While researching the songs of the pearl divers I was so moved by some of the material that I felt I had to write something about them. I have tried to capture the rhythms and movement of the gentle waves of the Arabian Gulf in my poems as well as subtly echo the strong drumbeat that was at the centre of the songs. In one of them I have imagined a mythical old pearl diver grown large and titanic in size beneath the waves rising one night and to his horror discovering the cause of the decline of the pearling trade – ‘cargo ships and oil tankers’, and in another I have asked the world at large and the powers that be in the Kingdom to resurrect the beauty of both pearling and this traditional music.

And here are two poems that are adaptations of the original songs,

Pearl Divers’ morning prayer

(Adapted)

Today again I sail out to dive

To the deepest blue of the sea below

Today once again you know I’ll strive

For a pearl, a pearl that I can show.

So heave you rowers heave, I say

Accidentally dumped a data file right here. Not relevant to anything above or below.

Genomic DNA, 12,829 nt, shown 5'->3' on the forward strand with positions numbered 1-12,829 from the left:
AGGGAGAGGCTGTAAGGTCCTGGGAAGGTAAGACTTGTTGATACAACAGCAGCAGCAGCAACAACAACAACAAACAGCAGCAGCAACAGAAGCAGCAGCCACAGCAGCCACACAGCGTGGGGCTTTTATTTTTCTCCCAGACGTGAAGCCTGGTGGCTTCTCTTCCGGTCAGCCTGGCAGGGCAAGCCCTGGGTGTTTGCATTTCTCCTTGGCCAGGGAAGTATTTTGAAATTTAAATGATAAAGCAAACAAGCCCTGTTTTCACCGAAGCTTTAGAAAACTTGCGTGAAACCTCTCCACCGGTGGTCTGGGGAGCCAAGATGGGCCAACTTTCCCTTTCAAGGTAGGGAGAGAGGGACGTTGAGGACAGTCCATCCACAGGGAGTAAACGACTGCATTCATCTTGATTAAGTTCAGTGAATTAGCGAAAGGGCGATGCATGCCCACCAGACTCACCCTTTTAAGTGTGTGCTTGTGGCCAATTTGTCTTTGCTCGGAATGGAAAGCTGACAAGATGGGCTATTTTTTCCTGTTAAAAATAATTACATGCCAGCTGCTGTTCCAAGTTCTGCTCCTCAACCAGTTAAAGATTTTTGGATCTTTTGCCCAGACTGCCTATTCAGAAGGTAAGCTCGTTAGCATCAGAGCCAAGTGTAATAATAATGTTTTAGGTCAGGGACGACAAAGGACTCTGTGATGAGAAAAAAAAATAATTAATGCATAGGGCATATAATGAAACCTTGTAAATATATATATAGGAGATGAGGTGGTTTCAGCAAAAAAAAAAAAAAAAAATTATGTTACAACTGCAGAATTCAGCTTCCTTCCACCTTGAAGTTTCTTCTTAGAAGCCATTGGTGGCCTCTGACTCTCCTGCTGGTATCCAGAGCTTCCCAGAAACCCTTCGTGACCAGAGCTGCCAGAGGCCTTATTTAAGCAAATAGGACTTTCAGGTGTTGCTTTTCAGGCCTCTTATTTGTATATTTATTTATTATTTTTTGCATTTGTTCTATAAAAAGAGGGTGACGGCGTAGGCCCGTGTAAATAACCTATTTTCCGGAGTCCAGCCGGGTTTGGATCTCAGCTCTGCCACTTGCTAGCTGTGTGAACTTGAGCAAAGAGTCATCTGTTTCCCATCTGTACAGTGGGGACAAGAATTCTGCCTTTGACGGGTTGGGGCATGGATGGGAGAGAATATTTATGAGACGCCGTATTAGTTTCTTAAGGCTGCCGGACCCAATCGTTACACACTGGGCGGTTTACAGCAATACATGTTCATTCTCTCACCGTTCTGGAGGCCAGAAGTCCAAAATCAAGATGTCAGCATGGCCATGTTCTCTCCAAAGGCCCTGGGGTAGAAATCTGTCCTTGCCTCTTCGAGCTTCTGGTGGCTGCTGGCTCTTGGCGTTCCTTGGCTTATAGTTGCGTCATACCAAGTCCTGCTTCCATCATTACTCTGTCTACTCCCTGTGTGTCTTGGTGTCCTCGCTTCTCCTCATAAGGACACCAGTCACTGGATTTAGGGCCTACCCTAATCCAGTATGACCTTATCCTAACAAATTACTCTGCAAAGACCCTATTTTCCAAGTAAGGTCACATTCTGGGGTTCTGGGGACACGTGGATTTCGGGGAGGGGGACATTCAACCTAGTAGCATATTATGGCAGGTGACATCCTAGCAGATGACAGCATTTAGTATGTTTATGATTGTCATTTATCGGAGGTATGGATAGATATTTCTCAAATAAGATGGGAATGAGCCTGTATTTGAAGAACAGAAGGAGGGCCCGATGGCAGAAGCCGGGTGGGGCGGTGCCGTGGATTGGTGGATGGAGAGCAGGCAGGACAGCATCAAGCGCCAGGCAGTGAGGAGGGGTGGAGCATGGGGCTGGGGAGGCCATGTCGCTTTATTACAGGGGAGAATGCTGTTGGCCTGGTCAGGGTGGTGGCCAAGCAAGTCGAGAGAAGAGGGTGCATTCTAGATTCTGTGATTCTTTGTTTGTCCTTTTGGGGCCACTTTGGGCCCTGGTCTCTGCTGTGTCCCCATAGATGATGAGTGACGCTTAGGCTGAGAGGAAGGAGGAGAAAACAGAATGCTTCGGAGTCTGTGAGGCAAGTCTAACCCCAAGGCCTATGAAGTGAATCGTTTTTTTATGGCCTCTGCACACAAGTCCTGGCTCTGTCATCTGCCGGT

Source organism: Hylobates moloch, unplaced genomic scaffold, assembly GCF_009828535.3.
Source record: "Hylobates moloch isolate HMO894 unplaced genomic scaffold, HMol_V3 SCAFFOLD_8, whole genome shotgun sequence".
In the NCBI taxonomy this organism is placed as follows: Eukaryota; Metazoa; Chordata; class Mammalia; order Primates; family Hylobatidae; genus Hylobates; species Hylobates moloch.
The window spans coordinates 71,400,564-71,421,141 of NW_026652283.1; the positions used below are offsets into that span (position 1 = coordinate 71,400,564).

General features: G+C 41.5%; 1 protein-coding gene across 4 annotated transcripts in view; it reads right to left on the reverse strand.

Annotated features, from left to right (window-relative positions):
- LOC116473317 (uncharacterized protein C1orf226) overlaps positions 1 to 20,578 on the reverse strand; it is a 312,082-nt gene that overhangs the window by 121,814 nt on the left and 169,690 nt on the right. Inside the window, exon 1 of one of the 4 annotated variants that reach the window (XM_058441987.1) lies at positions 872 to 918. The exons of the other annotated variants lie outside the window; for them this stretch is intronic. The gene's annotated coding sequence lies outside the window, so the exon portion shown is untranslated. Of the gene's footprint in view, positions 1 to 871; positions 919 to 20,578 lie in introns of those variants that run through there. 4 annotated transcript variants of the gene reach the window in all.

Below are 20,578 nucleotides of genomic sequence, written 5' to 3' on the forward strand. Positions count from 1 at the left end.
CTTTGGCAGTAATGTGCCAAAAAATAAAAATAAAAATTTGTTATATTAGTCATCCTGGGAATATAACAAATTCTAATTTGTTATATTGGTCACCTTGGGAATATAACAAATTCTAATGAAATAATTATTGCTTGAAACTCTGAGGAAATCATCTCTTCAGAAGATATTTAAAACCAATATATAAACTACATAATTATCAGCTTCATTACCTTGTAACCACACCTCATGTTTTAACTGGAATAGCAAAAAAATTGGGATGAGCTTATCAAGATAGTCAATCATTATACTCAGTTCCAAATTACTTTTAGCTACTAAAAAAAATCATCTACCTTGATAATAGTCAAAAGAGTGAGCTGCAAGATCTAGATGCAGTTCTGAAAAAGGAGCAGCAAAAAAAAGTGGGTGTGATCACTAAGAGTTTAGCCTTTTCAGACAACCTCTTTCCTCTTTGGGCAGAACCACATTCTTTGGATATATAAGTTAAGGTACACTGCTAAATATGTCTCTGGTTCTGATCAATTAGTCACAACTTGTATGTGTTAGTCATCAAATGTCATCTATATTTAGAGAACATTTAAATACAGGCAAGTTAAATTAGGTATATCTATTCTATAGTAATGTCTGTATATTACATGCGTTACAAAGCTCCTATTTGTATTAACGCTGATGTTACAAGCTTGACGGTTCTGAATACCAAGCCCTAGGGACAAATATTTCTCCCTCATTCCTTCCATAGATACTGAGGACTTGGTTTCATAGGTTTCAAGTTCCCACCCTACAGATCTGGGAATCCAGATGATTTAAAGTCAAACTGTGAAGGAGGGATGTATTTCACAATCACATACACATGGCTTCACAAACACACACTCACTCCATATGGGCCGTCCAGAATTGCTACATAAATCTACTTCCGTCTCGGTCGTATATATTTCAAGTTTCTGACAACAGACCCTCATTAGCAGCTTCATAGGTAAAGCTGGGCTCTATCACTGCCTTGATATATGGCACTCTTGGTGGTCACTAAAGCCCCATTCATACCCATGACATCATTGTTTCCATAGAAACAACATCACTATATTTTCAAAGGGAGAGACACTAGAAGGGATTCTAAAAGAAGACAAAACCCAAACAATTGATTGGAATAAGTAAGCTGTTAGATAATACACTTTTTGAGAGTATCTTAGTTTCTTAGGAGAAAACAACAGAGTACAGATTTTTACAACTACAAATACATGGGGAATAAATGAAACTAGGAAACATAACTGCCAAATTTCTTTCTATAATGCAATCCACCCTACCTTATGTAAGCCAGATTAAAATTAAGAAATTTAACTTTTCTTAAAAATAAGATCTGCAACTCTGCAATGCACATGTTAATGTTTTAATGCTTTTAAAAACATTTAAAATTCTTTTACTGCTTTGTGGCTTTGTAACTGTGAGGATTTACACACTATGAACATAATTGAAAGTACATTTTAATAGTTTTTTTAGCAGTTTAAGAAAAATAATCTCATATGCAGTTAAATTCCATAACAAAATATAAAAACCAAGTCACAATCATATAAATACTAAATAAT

Today is that day, today is that day!

 

O morning sun, come bless our dive

Make fortune smile on us today,

Pardon our sins and bless our lives

In the name of Allah, we do pray.

So heave you rowers heave, I say

Today is that day, today is that day!

 

Your mercy is unlimited, Lord

And from our sins we’ve turned away,

And so we pray that you afford

A following wind and a clear, calm day.

 

So heave you rowers heave, I say

Today is that day, today is that day!

 

Pearl Divers’ evening prayer

(Adapted)

From the depth of the sea

I have risen O Lord,

Twice times ten I went down below.

The date palm peg it held my nose

The weights on the rope,

They anchored my toes.

 

We thank you O Creator

That you have made our lives so easy.

We thank you O Creator

For making a generous sea.

 

Our riches and hopes and prayers

O Lord, they come from you.

Today we bring good tidings

To our neighbours and families.

 

The sun, the sea and the wind

O Lord, they sting my hands and skin.

But these are like nothing, O Lord

When we see the pearls within.

 

Reference:

1 Manama People & Heritage by A. Karim Al Orrayed

2Reference: David Douglas’ Film ‘Fires of Kuwait’ / Bill Badley Wikipedia